Curation is a really interesting development. We’ve been researching social sharing, and one of the prominent factors behind content that gets widely shared is that it comes from a trusted source. I’m sure your readership understands that quality and not quantity counts when assessing a social network – we explain a bit about the maths behind social networks in our book.

    The rise of curation tools is only set to rise. Pinterest is getting a lot of hype, and I look forward to checking Excellent curators will have great influence in the new digital society.

  17. We are entering the age of curated web. The other dimension in content curation is engagement with the crowd. Check out what we are up to at Listly – We are a list curation tool that leverages the power of the crowd to continuously evolve lists that can be embedded (fully interactive) on any blog or websites.

  18. Thanks! I’ve never heard of You can sign up for free now. I have followed your Facebook Best Practices suggestion – you’re right; it’s great!

    Curating – it’s a new idea for me. I think many of us do it naturally, but aren’t realizing we are doing it. That’s why tags are important on blogs. I need to focus more on tagging on my blog!

    Facebook is where most of my friends are, so it’s where I tend to gravitate, but curating on facebook is not very practical. Even the non-profit pages have been changed so that you first view what facebook considers your “highlights.”

    Not all social media is practical for curating, so I appreciate this new avenue to experiment with! You can find me here:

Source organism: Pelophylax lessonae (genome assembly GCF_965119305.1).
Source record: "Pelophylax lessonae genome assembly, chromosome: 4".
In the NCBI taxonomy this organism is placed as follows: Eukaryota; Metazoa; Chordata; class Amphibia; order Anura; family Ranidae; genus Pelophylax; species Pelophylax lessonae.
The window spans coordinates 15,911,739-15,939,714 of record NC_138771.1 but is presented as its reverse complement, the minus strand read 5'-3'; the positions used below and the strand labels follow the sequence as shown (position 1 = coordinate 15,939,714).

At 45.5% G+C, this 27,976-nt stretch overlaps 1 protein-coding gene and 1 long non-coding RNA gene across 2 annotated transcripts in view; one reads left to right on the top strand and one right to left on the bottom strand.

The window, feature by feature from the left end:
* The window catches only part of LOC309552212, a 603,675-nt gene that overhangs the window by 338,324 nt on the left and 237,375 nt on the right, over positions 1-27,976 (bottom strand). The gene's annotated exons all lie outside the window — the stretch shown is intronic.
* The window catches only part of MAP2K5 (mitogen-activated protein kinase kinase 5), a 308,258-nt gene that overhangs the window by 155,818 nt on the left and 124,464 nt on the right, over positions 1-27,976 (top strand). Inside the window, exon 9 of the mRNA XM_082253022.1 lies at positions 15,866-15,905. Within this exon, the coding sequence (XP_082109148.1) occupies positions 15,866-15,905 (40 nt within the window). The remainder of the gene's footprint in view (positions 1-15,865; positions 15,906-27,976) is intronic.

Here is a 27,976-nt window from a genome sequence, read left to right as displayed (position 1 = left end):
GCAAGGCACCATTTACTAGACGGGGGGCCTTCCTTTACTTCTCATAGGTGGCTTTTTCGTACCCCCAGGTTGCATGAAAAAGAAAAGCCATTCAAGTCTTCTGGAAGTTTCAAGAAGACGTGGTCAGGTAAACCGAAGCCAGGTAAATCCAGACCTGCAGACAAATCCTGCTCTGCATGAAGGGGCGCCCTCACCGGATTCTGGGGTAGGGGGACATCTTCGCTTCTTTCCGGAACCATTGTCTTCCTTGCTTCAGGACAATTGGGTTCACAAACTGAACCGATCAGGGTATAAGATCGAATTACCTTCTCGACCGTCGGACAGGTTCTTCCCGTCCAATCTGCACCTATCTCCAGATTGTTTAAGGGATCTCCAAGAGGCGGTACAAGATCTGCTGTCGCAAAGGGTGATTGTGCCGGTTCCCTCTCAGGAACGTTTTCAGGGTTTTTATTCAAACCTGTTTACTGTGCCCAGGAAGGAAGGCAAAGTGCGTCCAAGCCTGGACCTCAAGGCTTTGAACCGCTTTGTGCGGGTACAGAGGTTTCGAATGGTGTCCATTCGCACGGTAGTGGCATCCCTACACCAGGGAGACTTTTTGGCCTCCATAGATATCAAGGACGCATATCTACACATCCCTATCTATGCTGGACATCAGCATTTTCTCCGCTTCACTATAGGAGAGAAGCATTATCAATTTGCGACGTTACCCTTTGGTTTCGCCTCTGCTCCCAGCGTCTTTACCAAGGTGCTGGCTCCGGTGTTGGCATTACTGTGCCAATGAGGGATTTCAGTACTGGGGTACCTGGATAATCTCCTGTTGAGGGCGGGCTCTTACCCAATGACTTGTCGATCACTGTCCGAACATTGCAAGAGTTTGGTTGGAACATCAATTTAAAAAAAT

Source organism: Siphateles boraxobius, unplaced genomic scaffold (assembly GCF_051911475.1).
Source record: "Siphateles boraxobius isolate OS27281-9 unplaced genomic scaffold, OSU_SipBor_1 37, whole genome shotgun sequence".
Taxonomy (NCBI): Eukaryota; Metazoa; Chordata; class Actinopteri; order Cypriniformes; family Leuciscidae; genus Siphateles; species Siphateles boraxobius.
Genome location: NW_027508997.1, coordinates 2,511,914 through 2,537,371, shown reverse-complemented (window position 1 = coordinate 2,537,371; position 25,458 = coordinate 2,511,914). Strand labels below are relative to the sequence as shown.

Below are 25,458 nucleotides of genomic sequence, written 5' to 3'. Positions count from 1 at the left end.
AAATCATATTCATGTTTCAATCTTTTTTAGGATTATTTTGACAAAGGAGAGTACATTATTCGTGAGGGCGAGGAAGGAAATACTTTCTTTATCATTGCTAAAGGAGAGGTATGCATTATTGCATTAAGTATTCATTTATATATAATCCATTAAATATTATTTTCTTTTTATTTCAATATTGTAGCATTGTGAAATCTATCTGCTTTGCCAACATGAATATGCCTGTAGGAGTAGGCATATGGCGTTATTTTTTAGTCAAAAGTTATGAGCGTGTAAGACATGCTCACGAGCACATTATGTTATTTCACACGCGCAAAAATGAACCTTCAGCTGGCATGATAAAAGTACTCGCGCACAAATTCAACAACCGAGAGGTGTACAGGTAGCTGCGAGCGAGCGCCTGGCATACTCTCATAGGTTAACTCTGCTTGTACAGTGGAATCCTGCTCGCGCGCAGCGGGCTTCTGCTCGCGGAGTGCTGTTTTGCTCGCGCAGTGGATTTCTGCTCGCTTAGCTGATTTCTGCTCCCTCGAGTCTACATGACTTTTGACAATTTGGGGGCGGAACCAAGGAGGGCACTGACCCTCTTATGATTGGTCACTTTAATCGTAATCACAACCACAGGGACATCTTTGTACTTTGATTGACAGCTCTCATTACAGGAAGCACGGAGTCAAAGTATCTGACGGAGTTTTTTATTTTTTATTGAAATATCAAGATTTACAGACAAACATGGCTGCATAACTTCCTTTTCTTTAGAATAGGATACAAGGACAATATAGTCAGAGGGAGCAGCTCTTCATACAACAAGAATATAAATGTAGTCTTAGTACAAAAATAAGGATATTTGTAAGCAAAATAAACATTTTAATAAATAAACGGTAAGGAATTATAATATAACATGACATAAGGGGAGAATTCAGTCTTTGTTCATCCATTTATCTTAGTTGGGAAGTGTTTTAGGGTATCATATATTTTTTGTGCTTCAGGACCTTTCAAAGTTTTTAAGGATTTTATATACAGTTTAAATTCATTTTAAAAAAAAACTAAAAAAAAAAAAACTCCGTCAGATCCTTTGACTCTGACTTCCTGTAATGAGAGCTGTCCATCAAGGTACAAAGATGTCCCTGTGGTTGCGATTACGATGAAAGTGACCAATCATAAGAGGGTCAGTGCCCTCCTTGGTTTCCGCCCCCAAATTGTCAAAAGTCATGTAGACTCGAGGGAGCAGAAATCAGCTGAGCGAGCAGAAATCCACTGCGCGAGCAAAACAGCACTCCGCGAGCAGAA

19. dikonews says:

    I have wanted to write about something like this on my webpage and this has given me an idea. Cheers.

  20. […] to do the seeking part in small bursts to avoid feeling overwhelmed.  One way to be effective is to find the best curators your topic and follow them.  It is like sipping fine wine.  You have to be organized and know your sources. […]

  21. Great article, you are definitely an amazing writer and this is a very professional blog. I will be sharing your article with my members today.
    I agree 100% with content curation being the next wave on the internet. The amount of data that is available makes it hard to just stay focused on one subject and small curated niche sites are the future.
    We created a share tool with our website so bloggers could do just that. Fly all over the internet and when they find something incredible it can be share with us. We also make everything a member publishes available in a RSS Feed.
    Our focus is social media marketing, blogging tips, and anything to do with the big social sites. I would love to have you visit our site and give us your opinion. We are about 6 months old and growing fast.
    Thank you for your time.

  22. […] Earlier this week, I wrote a post called Content Curation Is Listening and Engaging about the art and science of curating information. I’ve been experimenting with Scoop.It, a bookmarking and curation tool. It allows you enter your sources – specific blogs or keyword searches and easily add them to nicely formated stream. – See more at:  […]